On this ascent to the equator, off the open sea of Bahia in Brazil, the sailors have grain, or rather grains, to grind. The wind varies sharply in strength and direction, you have to be on the lookout, one hand on the sheets, one eye to observe the sky, another on the radar. In the 3pm standings, Charlie Dalin, in the lead, is 20 miles ahead of Louis Burton. Yannick Bestaven is relegated to 6th position behind Thomas Ruyant, 3rd, Damien Seguin, 4th and Boris Herrmann 5th. All these little people can be held together in less than 100 miles: crazy, crazy, crazy this 9th Vendée Globe!
Second behind Charlie Dalin on December 4 in the Indian Ocean before suffering serious damage, Louis Burton is back at the forefront, he who had fallen a hair’s breadth away from corrections during the Macquarie episode. Le Malouin exults and is enthusiastic about the fight at the head of the fleet and we understand it! Charlie Dalin displays the same state of mind: “The Vendée Globe could very well have ended in Australia or New Zealand, there I’m still racing, I got my head back, so it’s really great” confided this morning the skipper of Apivia, whose port foil does not allow him to be fully efficient, but has nonetheless posted an average speed of more than 16 knots for 4 hours. The fastest of this compact group is the German Boris Herrmann with an average of almost 17 knots who returns to the top 5 like a ball… Until Recife, we will have to deal with squall lines whose wind is showing strong on the edge and zero under the clouds. The high-performance radars on board for the first time on this 9th Vendée Globe will be valuable allies. Yannick Bestaven must wince, his shift to the West has made him lose everything: 6.3 knots average speed over the last 4 hours! Here he is relegated to 96 miles from the head of the fleet.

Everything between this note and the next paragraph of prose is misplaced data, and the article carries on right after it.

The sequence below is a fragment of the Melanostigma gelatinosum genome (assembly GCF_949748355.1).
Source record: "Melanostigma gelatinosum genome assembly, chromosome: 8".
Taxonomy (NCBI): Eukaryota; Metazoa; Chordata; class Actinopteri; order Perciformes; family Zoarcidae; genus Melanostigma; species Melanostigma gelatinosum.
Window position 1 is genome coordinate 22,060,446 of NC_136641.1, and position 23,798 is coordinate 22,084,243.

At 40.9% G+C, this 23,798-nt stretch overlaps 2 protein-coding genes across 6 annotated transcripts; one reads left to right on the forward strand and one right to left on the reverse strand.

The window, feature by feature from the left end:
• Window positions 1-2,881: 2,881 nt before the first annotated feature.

On the same side on starboard tack
The leading group therefore has a lot to do between the immediate management of the elements and the trajectory to be considered for the future as soon as the horn of Brazil is overwhelmed. This speed race takes place exclusively on starboard tack, the wind gradually strengthening and increasing as the ascent northward. No convict maneuvers on the program, no big change of sails, but rather fine adjustments, a few inches and a lot of time at the chart table. Because the North Atlantic is looming in the near horizon and with it a Doldrums (not very active), a high pressure in the southern Azores and then a big depression. Never before have the Sables d´Olonne seemed so close, and never has the slightest mistake paid off so cash. In 12-13 days, who will win at Les Sables d´Olonne? The bets have been made.
Friends first behind the fleet